Nan Madol is the only extant ancient city built on top of a coral reef. Constructed in a lagoon and surrounded by water on three sides with a stone wall enclosing the complex, the city is often referred to as the "Venice of the Pacific." Nan Madol roughly translates to "within the intervals" referring to the elaborate web of tidal canals and waterways which crisscross the city, allowing transportation between over 90 small artificial islets. Because of its construction, Nan Madol appears to float on the water. Carved basalt stones carefully placed on top of each other in a crisscross pattern formed the walls of each of the 130 buildings. Some individual stones are light enough that a single person could carry them, while the heaviest of the basalt pillars weigh 100,000 pounds each. The buildings stand on a foundation of natural coral that lies just below the water's surface. The largest structure is the Nandauwas, a royal temple surrounded by 25-foot high walls. The Pohnpeians, who had neither binding agents like concrete nor modern diving equipment, sank the heavy stones into the lagoon using an unknown method. The building remains and canals are stable enough that even after centuries of abandonment visitors can still tour Nan Madol by boat. The entire complex is a fitting tribute to the sophisticated methods of its Pohnpeian builders. The scale and superiority of its stone architecture, its artificial islet construction, and the modification of the shoreline contribute to the significance of the site.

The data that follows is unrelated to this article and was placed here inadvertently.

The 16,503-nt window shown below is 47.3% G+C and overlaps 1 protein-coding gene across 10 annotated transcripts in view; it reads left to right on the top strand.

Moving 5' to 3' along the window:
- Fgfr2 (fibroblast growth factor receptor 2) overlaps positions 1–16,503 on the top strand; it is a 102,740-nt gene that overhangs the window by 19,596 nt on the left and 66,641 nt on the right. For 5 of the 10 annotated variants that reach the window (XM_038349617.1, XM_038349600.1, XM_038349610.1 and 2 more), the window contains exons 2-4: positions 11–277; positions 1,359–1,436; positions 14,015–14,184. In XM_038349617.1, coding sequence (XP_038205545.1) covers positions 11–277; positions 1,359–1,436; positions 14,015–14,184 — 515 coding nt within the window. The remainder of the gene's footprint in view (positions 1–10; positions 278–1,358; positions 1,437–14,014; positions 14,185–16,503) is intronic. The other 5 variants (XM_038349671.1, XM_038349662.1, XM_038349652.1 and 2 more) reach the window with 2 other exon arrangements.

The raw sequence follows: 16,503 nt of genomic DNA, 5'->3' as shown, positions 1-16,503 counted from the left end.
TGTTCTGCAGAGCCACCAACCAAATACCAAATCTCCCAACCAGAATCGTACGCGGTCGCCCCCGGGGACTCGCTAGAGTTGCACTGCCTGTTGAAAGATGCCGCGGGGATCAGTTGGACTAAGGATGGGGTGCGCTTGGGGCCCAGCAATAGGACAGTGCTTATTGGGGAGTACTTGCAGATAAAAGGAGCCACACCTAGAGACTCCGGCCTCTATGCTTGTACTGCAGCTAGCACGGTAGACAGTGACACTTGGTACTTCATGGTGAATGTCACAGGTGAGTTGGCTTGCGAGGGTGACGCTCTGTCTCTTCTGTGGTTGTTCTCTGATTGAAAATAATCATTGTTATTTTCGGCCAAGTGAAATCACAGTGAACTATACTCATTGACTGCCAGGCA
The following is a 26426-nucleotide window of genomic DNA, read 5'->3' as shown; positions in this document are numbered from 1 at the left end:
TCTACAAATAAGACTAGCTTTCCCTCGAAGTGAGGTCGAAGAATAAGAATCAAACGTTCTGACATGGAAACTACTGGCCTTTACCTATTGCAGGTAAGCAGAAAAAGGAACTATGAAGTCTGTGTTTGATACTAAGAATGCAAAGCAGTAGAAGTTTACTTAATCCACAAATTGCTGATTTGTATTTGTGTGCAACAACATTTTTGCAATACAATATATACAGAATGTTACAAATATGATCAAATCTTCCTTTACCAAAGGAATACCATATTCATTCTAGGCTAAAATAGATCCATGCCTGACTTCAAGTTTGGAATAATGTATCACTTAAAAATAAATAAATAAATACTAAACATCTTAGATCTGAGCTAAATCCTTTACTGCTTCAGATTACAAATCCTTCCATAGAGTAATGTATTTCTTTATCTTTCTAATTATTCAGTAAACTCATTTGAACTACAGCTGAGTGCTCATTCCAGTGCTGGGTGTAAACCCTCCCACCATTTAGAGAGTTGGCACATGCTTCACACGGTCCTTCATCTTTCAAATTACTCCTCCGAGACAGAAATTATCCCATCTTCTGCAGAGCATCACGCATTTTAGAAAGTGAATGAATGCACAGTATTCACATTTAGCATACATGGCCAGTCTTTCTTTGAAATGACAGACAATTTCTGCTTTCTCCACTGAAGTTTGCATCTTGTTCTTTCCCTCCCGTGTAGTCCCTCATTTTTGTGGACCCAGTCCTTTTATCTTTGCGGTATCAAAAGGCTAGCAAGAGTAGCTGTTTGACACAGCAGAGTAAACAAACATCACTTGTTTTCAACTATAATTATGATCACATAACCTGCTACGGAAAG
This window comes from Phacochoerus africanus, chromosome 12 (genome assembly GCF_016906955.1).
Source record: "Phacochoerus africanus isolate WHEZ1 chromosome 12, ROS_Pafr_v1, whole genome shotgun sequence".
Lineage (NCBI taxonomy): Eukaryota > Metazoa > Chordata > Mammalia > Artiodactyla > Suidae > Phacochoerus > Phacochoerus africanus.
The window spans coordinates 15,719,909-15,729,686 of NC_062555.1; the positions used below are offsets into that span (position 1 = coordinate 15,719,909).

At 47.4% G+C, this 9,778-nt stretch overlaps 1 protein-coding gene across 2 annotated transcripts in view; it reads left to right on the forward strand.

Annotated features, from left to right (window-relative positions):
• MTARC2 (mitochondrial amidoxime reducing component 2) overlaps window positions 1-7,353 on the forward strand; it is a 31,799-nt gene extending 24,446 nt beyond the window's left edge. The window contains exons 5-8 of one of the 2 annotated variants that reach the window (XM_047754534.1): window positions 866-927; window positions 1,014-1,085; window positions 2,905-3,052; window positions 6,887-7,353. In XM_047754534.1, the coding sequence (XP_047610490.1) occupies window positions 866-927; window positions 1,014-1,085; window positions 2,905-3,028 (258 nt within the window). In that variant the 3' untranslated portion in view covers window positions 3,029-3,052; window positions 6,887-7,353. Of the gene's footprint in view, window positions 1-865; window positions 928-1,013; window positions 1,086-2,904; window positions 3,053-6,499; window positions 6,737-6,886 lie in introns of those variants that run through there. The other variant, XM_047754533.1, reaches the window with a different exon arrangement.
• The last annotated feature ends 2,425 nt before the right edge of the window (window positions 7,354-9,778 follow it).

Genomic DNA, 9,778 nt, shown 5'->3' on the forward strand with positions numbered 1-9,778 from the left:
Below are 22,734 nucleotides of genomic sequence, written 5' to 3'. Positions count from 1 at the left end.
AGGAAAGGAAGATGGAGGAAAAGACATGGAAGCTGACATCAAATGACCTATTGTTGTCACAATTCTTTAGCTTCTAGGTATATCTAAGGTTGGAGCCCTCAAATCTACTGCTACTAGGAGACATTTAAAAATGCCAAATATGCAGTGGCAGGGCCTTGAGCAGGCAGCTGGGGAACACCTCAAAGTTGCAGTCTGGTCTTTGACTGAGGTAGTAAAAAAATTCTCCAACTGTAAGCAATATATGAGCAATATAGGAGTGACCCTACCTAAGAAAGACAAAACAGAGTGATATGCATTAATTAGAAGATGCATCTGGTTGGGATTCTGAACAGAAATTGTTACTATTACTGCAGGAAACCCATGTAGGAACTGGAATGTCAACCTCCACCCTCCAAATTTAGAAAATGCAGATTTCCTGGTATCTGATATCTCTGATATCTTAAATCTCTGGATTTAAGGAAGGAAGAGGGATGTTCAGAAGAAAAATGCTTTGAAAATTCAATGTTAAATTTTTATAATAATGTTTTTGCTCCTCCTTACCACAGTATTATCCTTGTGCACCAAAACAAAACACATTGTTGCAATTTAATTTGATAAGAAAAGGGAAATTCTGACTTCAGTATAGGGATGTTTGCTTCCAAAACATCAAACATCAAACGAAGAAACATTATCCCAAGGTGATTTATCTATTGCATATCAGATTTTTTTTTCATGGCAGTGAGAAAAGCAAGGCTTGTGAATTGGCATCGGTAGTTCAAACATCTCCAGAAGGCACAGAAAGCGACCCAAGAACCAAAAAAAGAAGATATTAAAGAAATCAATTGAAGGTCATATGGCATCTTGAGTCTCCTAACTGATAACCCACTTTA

Nan Madol National Historic Landmark is an archeological district that includes the city of Nan Madol; Temwen Island; the reef islets to the east and south of Nan Madol; the area north of Temwen called Metipw; and adjacent areas of the main island Madolenihmw District coast referred to as Tamwerohi. The district covers an area of 19 square miles and is privately owned by Pohnpeians, however, ownership of the surrounding islets comprising the city of Nan Madol remains unclear.
Visiting Nan Madol National Historic Landmark is a unique experience. The private landowners are modern-day Nahnmwarki, who trace their lineage to Isokelekel's chiefs. Nahnmwarki representatives provide tours of the city by boat. A typical boat tour begins at the Madol Powe district, where the huge Nandauwas temple sits just off Pohnpei's shoreline. Visitors are ferried behind and around the 12 artificial islands that make up Nan Madol's city wall and around and back inside the city to its southeastern district, which features commoners' homes and the palace-barracks of Kelepwei that housed Isokelekel and his elite warriors.
Nan Madol, a National Historic Landmark, is located on Temwen Island in the present day Madolenihmw district of Pohnpei state, in the Federated States of Micronesia. Nan Madol is on private property but is open to the public. For more information, visit the Federated States of Micronesia Visitors Board. For information about the island of Pohnpei, visit the Pohnpei Visitors Bureau.